In Louisiana,we have to use only Chapters 16-18 of Charlotte’s Web, a 4th grade level book, in SECOND grade. So they start a book missing 15 chapters of getting to know that Charlotte is a spider, Wilbur is a pig, and Fern is a girl and loving the characters.
— Vicky Johnston (@VickyJohnston61) October 31, 2019
Schools push 2-3 page passages in the name of "close reading" because that's IMO aligned to high-stakes testing. Kids are made to read and reread and "cite" "text evidence" to answer Qs, and from personal experience kids come out just hating reading. Kids need to read BOOKS! Ugh!
— Annie Tan (@AnnieTangent) October 31, 2019
I don’t doubt that few if any of its original proponents now mention Common Core – given its abysmal failure to improve results in our schools -- but that doesn’t mean that millions of students and teachers aren’t still wrestling with its flaws every day in classrooms throughout the nation, as evidenced by the above tweets.
In any case, the last quote in the Times article was from Jim Cowen, the executive director of the Collaborative for Student Success, an organization established to promote the Common Core standards, decrying how the state tests -- those explicitly aligned with the standards -- have become too easy and there was a need for "accountability" -- but not apparently for those who promoted the flawed standards themselves.
Moreover, the other experts quoted decried the emphasis on short passages rather than allowing students read longer books with richer meanings and larger contexts, without specifically mentioning the Common Core.
Peter Afflerbach, an expert on reading and testing at the University of Maryland, called the eighth-grade declines “troubling” and “precipitous,” especially for the lowest-achieving students saying that "too many schools have assigned elementary students short passages instead of challenging them with longer, thematically rich texts and books.The new eighth-grade results show the students haven’t developed the reading comprehension to deal with text complexity."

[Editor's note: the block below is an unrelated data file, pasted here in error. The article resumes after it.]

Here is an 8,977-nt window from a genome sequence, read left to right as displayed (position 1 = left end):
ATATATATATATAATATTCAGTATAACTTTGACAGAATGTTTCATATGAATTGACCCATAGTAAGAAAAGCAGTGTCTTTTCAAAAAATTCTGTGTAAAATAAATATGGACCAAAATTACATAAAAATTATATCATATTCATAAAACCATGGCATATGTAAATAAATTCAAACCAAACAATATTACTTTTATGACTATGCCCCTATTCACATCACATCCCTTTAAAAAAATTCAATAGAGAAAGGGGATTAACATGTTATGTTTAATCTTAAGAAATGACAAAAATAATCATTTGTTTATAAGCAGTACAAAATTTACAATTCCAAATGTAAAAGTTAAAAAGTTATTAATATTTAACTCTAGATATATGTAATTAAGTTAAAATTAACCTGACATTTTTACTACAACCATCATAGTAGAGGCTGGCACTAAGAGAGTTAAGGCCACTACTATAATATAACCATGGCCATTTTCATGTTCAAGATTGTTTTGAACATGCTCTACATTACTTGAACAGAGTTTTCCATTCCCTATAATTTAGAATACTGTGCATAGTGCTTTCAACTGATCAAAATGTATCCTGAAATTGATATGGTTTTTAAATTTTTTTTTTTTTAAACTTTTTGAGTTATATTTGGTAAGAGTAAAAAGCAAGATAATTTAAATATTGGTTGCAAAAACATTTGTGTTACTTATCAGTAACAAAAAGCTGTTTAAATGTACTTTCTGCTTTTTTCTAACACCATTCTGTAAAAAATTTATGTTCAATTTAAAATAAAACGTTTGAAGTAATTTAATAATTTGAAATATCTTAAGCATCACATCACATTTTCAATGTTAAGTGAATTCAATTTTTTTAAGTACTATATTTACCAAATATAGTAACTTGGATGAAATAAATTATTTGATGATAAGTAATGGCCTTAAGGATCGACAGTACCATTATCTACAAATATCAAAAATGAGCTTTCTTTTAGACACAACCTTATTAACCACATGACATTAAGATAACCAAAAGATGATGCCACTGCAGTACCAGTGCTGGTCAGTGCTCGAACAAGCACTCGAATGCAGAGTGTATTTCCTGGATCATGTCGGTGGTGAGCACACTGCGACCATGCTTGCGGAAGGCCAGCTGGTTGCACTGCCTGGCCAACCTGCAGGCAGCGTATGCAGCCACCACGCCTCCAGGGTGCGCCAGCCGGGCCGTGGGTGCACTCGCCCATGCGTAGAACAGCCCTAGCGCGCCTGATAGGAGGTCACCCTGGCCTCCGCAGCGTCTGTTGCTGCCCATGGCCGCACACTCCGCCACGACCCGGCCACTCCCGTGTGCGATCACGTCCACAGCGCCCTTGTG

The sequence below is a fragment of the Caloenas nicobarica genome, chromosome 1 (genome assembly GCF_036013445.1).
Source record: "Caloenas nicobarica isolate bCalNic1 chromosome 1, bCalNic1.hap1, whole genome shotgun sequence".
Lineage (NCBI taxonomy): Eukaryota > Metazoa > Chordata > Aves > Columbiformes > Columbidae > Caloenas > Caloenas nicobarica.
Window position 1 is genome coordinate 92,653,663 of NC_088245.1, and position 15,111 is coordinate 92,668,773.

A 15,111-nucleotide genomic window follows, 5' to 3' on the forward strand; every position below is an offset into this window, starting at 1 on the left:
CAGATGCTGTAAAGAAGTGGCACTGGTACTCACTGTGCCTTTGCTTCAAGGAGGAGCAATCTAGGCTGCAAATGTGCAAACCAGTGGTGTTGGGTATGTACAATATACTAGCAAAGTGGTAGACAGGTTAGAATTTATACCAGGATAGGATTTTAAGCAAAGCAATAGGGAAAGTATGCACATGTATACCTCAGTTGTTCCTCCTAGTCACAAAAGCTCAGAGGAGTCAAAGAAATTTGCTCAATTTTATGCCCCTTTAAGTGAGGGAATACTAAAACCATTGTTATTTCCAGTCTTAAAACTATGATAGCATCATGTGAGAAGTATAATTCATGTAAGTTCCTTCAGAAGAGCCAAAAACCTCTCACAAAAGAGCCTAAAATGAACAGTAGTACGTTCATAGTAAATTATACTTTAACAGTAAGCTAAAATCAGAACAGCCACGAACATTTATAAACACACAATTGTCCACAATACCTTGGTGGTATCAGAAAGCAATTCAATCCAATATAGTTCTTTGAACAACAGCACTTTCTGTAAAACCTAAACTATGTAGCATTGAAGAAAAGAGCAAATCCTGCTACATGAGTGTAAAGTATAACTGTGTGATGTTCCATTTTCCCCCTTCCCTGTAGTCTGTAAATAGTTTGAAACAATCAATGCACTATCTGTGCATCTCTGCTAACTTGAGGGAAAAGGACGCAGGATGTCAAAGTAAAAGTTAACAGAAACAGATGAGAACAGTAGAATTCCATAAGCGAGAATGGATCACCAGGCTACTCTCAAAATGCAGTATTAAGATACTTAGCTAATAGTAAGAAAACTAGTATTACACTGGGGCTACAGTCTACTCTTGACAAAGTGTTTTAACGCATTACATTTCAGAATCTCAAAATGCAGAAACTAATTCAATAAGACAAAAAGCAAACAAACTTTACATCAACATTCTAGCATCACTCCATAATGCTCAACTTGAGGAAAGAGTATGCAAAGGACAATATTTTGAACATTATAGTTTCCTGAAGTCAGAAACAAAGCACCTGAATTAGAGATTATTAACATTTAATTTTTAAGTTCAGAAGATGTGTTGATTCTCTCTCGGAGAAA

One more trend may have contributed to the decline in reading scores over the last few years. There has been a sharp increase in the use of digital reading programs across the country – with a survey from Common Sense Media revealing that 94 percent of English/language arts teachers say that they used them for core curriculum at least several times a month. This is despite a wealth of research that suggests that reading comprehension suffers when reading is done on screens.
#CommonCore has done more damage to a generation of students than #NCLB did, by far. We predicted this well before implementation. @arneduncan and @BillGates didn’t listen. Neither did @BarackObama. Still we are stuck with Common Core. Why? pic.twitter.com/zUOjVjMdKd
— Susan DuFresne (@GetUpStandUp2) November 1, 2019
An Ed Week analysis of the just-released NAEP data found that in both grades 4 and 8, students who spent more time on digital devices in English class scored lower on these exams. Look at this astonishing graphic - showing that 65% of students who scored below basic on the NAEPs spent four hours or more of classroom time on screens per day. Whether this association is due to correlation or causation, it is a highly disturbing trend:
According to the more reliably scaled NAEPs, in no subject or grade do the NYC scores come close to the average in the rest of the state – even though the state scores too have stagnated over the last decade. Also confirmed was my prediction in 2016 that we have entered yet another era of state test score inflation.
And yet for some inconceivable reason, the NY State Education Department has chosen to work with the primary funder of the Common Core, as well as one of the organizations that set our nation’s schools on the wrong path, to help guide their deliberations on this important issue.